I ended up then searching out other WWII novels (Suite Francaise, The English Patient, The Book Thief) so enthralled was I in that time.  But the story that Doerr tells is so unique and original, so unusual, that my search I know will be in vain. His shimmers like a fairytale but is also underpinned with a psychology that is so precise, and told in a voice that is so full of poetry and faith and hope.  It's the kind of book that immerses you in its story so much, especially its setting of St-Malo, the sea-swept walled town in Brittany, you will have not left it entirely when the story is over. (I can still smell the salt and see the narrow streets, the snail-lined hideaway, the shell-like house...) Anyway, you can read my Goodreads review of it: here. I highly, heartily, recommend it. You will learn new and surprising things about a time that is well-documented and what is most vital in a piece of fiction, be transported completely and irrevocably to the world of the novel. 

My guilty escapist summer reads (don't you just love those?) included nearly all of American author Sarah Addison Allen's novels. The experience akin to the succulent sweetness of a summer evening, the smell of sugar on the air and thrill of pink in the sky.  Sarah Addison Allen's novels fall under the genre of magic realism, but added to that should be romantic magic realism and whimsy. Her stories are light whimsical concoctions where conflicts dissolve and romances blossom with the help of a few magical stimuli (think floral food spells, eccentric family traits and characters, moon lore, fairy godmother ghosts, animate books and animals, and emotions manifesting in transformative ways.) All set in the lovely surrounds of North Carolina with quaint little towns and endearing characters. The author has often been compared to Alice Hoffman, but I'd say much more sugar-coated and whimsy-orientated. (Garden Spells, is, a bit like Practical Magic, but sweeter and more gorgeously decorative with food recipes and the like.) For me, they are also reminiscent of Nicholas Sparks films, but definitely with more quirky than cutesy elements and more original set pieces than predictable story-lines. Whimsical, wonderful, sensuous, feel-good feasts.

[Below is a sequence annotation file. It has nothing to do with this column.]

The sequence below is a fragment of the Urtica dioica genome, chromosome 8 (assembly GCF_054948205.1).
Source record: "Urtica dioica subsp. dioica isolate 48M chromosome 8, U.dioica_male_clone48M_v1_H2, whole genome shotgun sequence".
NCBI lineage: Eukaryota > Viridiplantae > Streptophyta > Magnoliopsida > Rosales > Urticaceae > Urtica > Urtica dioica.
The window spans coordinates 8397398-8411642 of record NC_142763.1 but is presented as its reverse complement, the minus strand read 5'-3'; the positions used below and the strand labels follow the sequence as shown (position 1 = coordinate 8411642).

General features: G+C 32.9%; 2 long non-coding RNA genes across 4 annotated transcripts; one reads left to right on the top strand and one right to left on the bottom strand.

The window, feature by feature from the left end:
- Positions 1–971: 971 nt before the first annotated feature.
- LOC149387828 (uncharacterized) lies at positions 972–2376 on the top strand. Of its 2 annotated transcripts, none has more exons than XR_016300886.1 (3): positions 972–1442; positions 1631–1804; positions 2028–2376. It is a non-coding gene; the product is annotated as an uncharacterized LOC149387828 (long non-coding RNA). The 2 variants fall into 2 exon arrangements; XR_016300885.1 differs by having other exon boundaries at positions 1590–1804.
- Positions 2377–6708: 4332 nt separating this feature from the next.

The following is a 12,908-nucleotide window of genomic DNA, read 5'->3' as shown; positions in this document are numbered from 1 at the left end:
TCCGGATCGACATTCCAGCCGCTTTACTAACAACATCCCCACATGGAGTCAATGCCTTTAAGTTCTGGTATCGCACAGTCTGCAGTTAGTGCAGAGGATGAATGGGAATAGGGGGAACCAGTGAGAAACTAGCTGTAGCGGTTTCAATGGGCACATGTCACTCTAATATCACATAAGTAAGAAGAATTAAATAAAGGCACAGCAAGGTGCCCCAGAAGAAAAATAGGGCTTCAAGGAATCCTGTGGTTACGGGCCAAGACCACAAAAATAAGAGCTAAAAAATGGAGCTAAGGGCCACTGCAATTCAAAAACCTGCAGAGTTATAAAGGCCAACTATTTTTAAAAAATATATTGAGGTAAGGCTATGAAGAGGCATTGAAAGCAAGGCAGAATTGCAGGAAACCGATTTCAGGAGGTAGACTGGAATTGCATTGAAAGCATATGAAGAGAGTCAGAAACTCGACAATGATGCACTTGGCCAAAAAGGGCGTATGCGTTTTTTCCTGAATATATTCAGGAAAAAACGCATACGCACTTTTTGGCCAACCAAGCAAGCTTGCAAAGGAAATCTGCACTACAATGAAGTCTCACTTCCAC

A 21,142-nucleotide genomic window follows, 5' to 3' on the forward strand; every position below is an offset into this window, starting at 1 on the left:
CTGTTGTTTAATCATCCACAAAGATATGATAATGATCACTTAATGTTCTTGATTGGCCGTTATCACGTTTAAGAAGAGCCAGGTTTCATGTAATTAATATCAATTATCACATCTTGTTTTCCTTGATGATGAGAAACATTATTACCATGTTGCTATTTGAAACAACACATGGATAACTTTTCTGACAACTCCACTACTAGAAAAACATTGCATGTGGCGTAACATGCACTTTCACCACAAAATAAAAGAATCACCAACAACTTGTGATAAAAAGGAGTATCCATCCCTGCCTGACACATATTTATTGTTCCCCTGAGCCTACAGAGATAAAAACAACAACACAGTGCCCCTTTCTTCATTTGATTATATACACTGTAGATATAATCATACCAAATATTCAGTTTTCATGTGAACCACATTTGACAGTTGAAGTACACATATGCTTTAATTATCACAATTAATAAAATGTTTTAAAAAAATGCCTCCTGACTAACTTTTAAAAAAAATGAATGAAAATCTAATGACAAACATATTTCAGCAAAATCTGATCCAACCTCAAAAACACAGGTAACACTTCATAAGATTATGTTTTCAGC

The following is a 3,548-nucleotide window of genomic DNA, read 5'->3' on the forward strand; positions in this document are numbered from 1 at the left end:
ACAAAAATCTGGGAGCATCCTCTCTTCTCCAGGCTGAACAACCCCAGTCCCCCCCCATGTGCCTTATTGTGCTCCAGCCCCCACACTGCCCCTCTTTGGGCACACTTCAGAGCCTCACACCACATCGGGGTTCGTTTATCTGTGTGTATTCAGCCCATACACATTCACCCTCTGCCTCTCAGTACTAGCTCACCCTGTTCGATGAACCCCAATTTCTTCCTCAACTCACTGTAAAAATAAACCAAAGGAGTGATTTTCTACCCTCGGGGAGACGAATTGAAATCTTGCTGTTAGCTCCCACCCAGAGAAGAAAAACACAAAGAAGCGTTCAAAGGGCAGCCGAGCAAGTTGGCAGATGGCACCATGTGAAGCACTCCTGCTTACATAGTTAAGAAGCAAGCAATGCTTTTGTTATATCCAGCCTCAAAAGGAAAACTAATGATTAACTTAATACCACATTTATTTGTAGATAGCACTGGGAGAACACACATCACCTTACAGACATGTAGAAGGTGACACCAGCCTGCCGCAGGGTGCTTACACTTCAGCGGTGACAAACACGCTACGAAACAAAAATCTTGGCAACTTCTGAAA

They are also girly without being chick-lit - i.e. entirely consumed with love-life conundrums. They are whimsical, foody, dreamy and emotional without smacking of sentimentality, light quest narratives of becoming true to oneself. In a word they're lovely, with all its soothing connotations: cushy, cosy, charming and warm-hearted. Delightful reads that will transport you to worlds ruled by the heart. They are books to enjoy lying in daisy-spotted grass, the sun glinting gold lattice light on the pages, books to script daydreams by, all tinged with that rose-tint happy horizon glow of dreams coming true, if you just follow your heart (definitely a selling-point for summer evenings, when the light is long and lovely and softens any hard reality into a malleable dream-able one.)